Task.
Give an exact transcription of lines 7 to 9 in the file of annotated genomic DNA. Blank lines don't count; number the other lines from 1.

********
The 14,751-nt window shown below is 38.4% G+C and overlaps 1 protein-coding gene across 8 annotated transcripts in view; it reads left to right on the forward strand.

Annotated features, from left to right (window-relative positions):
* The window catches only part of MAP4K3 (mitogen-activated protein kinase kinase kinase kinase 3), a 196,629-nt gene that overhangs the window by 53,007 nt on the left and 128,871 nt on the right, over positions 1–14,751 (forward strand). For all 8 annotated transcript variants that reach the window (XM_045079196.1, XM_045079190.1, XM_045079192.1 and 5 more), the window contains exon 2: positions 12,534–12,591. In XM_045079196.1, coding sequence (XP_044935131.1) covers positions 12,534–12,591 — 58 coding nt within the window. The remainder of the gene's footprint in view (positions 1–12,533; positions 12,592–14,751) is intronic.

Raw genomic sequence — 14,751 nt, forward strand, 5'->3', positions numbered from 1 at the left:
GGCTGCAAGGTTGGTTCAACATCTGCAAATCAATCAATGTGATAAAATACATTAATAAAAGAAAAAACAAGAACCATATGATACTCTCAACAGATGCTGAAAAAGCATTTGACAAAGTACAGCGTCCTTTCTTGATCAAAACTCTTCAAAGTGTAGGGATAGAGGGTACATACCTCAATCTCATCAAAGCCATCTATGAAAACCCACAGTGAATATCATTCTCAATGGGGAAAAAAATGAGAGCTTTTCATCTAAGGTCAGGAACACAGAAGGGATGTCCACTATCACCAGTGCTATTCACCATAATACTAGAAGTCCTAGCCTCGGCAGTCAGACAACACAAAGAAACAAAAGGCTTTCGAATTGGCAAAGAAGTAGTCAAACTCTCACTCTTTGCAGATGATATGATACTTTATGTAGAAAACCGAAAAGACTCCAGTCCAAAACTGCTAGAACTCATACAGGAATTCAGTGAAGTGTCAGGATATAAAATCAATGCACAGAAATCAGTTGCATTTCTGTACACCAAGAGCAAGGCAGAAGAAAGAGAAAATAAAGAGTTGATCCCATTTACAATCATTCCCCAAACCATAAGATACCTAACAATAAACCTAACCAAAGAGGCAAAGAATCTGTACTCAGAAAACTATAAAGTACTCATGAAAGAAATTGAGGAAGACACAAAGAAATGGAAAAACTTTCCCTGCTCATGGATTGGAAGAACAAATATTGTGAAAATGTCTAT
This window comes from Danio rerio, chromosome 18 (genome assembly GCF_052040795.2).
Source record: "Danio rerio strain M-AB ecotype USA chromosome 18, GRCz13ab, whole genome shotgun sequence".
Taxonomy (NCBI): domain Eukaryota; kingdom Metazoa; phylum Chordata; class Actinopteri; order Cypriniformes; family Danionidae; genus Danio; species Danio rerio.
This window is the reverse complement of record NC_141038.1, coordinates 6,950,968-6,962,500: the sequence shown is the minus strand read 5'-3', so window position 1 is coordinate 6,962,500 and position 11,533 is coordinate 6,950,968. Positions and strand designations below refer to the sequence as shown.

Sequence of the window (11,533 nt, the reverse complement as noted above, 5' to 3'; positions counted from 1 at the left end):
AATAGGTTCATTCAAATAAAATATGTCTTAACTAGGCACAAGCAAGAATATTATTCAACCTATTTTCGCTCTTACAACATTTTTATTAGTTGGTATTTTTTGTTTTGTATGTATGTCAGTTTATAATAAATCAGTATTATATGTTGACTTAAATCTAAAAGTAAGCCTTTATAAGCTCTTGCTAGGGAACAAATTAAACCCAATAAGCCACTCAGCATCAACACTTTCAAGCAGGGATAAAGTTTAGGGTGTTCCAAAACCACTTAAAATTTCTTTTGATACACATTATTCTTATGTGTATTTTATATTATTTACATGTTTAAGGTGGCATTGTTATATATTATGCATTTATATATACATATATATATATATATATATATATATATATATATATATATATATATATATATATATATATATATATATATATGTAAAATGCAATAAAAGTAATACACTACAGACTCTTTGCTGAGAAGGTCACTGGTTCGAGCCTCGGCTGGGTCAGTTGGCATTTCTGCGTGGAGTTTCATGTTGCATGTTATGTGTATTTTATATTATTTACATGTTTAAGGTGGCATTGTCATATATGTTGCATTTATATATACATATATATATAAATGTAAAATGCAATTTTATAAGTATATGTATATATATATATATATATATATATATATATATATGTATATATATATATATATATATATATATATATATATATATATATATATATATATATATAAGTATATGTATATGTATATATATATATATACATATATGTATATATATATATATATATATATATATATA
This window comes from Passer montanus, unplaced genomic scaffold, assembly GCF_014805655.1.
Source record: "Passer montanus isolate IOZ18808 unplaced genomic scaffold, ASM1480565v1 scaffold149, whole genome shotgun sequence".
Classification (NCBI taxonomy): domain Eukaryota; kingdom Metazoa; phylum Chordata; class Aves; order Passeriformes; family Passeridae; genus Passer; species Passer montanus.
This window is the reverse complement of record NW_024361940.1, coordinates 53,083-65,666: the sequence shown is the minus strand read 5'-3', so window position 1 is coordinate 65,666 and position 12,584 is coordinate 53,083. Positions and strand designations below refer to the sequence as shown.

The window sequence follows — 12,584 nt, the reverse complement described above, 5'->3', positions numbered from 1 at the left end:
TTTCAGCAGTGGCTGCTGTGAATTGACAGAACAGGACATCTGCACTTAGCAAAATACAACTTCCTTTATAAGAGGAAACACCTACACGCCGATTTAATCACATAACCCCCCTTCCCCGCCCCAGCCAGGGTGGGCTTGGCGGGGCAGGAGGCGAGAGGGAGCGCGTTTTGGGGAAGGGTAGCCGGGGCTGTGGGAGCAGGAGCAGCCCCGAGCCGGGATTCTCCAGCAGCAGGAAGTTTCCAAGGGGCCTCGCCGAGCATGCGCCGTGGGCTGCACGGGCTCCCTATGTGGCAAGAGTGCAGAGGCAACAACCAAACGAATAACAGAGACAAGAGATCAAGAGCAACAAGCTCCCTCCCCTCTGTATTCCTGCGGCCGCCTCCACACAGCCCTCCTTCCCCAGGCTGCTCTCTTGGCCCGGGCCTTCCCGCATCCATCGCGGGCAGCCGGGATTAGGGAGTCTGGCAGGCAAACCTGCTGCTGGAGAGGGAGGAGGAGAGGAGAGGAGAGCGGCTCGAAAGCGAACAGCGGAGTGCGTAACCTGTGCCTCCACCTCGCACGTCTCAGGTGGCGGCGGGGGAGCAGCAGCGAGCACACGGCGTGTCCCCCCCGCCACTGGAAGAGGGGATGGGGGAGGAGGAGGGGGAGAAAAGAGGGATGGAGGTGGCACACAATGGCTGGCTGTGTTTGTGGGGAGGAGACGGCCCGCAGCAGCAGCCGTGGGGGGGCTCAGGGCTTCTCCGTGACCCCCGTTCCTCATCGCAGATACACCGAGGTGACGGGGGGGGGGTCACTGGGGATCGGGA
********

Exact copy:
Source record: "Danio rerio strain M-AB ecotype USA chromosome 18, GRCz13ab, whole genome shotgun sequence".
Taxonomy (NCBI): domain Eukaryota; kingdom Metazoa; phylum Chordata; class Actinopteri; order Cypriniformes; family Danionidae; genus Danio; species Danio rerio.
This window is the reverse complement of record NC_141038.1, coordinates 6,950,968-6,962,500: the sequence shown is the minus strand read 5'-3', so window position 1 is coordinate 6,962,500 and position 11,533 is coordinate 6,950,968. Positions and strand designations below refer to the sequence as shown.